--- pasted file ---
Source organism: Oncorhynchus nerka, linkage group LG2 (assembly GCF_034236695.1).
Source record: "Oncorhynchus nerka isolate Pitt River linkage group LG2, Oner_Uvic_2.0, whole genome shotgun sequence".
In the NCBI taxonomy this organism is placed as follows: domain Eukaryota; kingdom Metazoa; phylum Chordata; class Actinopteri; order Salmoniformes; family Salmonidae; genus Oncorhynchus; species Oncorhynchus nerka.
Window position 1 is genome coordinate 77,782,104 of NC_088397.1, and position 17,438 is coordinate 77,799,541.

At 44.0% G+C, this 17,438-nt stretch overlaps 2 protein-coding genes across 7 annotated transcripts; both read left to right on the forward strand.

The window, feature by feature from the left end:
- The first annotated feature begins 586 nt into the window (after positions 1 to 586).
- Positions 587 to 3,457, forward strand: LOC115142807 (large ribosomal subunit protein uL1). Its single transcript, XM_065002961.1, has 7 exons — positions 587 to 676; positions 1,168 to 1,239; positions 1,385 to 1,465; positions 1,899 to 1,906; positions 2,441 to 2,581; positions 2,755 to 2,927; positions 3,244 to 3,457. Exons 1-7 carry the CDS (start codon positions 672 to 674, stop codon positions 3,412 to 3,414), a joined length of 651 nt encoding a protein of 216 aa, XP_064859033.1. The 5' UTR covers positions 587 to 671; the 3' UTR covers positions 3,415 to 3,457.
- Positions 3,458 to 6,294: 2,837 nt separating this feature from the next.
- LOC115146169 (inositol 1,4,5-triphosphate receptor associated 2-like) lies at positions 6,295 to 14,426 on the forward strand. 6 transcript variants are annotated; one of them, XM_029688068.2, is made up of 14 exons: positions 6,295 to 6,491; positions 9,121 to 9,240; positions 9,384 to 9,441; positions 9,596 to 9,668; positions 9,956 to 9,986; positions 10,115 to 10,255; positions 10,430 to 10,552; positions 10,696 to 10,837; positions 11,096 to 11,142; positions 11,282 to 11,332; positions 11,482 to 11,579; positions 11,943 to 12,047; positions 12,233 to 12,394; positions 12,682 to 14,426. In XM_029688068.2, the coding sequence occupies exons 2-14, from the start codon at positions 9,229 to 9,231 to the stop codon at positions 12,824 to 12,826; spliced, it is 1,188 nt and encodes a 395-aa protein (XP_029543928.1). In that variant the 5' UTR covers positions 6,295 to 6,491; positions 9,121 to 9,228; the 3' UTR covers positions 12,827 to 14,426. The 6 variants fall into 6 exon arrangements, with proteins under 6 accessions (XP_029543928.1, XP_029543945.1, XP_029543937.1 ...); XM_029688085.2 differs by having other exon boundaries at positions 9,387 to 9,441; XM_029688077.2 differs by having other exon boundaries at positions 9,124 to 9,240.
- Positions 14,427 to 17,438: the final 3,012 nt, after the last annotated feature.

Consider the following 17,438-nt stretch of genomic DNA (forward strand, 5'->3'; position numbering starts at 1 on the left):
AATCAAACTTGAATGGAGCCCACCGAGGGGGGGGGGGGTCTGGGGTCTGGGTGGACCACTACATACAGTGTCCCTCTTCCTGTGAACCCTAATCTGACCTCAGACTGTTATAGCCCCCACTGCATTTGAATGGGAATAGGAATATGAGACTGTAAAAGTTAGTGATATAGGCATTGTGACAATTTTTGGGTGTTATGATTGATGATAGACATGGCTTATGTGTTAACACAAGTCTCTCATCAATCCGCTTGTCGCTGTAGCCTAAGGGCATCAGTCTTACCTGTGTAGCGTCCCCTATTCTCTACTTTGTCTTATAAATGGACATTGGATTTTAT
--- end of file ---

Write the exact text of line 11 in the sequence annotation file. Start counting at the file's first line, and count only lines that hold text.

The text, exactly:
- Positions 14,427 to 17,438: the final 3,012 nt, after the last annotated feature.